I know and understand football. I can tell you every time that Chelsea has won a cup or title, their opponents and the score. I also know that the American version of football isn’t quite the same. With this in mind I’m willing to bet that Baseball isn’t quite the same as Rounders.
I’m sure it is abundantly clear but just to make sure. I know next to nothing about Baseball. So before we begin let’s analyse what I do know about Baseball.
I know there is a World Series thingamabob but how you get there or even win it draws a blank. I do vaguely remember a few years ago that a fan caught a ball that was heading in his direction and this caused the very team he was supporting to lose everything and he was vilified for it (Yes, there was nothing else on ESPN that night and I’d paid my £9 a month subscription godammit). I’ve also seen Major League and its two sequels and that’s not something I really want to revisit again anytime soon.
The last baseball game I actually played was Accolades Hardball on the Commodore 64. Somehow I don’t think any of this knowledge is going to help me.
Not normally released in Europe – possibly because there is a lot of people in Europe with equal or even less knowledge of the sport than me – MLB 13: The Show is a full PlayStation 3 release only available on the PlayStation Network. In America though MLB 13 The Show has dominated its nearest competition, the MLB 2K series, for years. This is the FIFA of Baseball.
This is normally where, in a review, we start telling you about the improvements made on last years iteration. Without any prior knowledge of the franchise I can’t honestly tell you what has been changed and what hasn’t.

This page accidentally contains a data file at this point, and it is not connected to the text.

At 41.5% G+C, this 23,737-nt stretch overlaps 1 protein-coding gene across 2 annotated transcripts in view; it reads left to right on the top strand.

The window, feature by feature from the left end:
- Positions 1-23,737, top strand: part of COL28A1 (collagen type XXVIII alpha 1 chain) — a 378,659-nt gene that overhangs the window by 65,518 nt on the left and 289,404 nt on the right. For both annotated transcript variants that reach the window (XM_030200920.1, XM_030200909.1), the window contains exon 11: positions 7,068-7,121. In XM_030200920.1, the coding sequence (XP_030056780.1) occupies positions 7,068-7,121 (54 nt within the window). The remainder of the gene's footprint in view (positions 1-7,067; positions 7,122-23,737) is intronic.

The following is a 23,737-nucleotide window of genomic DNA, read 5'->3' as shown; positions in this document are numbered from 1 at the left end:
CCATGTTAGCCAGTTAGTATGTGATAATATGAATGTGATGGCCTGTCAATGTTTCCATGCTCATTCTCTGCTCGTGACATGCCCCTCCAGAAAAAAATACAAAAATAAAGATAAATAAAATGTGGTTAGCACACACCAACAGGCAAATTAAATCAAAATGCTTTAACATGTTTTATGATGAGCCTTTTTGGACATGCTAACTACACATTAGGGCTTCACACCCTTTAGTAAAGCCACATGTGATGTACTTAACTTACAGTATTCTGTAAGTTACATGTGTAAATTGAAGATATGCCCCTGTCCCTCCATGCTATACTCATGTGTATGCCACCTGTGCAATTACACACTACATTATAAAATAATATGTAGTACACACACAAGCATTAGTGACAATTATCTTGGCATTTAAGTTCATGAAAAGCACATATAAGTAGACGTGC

As is standard in many sports games of this generation we have a career mode, or in this case “The Road to the Show”. This is quite simply amazing and something you can jump right into without any knowledge of what you should or shouldn’t be doing thankfully.
As with all career modes you start off by creating your pro, deciding on which funky hairstyle to give him, whether he is left or right handed, and what song he walks out to the field with – Doom & Gloom by The Rolling Stones in case you were wondering.
As you only control the single player during the career mode I wanted to get the maximum amount of game time so I chose to become a starting pitcher (he who throws the ball) and occasional batter (he who tries to hit the ball). Due to selecting a pitcher role, the creator gives you the option of choosing three of your maximum five throws.
I was then randomly assigned a part time team, the San Antonio Missions. Based on the stats of their players I think the only way to describe them is that they are the Aston Villa of Baseball. They are always in the league but they have an amazing ability to snatch defeat from the jaws of victory – more on this soon.
I was then thrown into a training assignment which detailed both short term goals (what you need to achieve during the training session), which range from throwing the ball into an exact portion of the strike target with a certain type of throw to doing it with all of your throws, as well as advancement goals which are stretched out over a number of games such as restricting your opponents to 25 hits in total over 5 games.
Once my training was completed successfully I was informed that I was going to be in the starting line-up for the next game. Being a pitcher I had a good involvement in the game but the parts that did not involve me, for example batting, utilised a text based simulation.